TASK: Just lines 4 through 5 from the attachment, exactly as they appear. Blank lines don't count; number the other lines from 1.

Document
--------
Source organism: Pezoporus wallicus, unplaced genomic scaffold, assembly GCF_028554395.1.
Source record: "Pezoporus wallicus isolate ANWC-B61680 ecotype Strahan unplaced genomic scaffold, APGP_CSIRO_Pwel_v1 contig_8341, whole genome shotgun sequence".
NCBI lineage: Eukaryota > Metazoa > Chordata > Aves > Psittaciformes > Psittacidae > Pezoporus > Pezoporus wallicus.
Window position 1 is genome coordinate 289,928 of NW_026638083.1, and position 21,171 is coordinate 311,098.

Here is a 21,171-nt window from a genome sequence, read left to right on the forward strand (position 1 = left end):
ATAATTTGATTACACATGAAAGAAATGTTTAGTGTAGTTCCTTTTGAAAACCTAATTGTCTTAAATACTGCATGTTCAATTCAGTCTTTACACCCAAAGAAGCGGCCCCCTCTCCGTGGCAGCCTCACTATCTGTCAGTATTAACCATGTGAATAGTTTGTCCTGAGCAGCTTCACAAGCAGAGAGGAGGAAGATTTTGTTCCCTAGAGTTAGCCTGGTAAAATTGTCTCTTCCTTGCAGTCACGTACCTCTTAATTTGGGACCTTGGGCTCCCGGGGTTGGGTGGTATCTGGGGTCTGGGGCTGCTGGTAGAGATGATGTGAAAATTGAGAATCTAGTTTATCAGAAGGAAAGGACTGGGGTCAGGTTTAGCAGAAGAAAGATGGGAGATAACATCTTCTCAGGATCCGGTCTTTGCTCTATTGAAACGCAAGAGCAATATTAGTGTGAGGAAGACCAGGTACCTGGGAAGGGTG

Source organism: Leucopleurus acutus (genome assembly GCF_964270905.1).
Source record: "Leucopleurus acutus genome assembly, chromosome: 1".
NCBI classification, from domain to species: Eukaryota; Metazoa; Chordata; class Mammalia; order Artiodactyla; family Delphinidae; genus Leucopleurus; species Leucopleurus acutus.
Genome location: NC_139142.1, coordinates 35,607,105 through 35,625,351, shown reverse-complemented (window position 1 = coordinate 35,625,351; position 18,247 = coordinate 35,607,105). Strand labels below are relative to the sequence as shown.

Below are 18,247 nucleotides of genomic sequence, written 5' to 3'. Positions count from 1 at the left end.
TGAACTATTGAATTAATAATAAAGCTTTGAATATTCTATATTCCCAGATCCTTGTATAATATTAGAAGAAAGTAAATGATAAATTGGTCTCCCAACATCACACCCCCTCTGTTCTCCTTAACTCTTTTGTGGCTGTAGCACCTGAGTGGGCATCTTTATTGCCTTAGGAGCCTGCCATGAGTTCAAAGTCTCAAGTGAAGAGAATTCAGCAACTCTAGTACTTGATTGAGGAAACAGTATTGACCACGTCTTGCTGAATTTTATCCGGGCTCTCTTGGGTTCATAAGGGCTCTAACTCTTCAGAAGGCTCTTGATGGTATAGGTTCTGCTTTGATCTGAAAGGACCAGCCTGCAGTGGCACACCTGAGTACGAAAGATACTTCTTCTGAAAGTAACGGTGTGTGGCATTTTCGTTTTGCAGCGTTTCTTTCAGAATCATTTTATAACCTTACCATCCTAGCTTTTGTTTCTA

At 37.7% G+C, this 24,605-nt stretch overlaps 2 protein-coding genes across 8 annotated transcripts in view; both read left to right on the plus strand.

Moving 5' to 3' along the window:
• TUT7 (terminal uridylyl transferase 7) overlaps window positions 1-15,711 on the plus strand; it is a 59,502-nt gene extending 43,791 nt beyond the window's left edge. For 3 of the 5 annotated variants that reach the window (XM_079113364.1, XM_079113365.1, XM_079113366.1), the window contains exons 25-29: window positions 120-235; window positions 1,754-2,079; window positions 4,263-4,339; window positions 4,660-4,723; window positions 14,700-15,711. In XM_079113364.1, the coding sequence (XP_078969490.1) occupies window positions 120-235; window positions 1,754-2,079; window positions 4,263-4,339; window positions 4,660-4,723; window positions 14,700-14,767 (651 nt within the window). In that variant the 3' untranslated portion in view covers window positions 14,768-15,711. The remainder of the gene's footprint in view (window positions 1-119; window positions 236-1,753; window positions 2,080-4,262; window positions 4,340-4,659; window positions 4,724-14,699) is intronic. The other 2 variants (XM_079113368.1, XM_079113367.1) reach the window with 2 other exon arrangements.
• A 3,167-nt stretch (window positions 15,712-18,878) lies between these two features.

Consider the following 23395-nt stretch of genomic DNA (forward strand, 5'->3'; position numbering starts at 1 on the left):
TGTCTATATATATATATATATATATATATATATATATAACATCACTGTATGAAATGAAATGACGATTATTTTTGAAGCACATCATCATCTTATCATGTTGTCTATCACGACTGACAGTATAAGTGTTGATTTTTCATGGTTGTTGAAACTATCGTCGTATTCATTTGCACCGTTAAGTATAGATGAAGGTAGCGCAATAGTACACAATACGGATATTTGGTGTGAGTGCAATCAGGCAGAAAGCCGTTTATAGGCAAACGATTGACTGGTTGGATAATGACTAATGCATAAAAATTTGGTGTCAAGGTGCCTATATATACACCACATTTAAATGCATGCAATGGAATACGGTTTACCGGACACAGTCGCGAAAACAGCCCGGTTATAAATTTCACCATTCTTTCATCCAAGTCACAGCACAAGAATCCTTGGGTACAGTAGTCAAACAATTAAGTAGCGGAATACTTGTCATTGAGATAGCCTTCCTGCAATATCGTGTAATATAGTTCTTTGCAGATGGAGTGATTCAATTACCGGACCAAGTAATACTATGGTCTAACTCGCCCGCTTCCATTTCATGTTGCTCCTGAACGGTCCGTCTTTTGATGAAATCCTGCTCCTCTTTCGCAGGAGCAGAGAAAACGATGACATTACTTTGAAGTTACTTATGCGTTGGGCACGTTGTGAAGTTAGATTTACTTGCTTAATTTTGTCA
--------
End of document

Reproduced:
Window position 1 is genome coordinate 289,928 of NW_026638083.1, and position 21,171 is coordinate 311,098.

Here is a 21,171-nt window from a genome sequence, read left to right on the forward strand (position 1 = left end):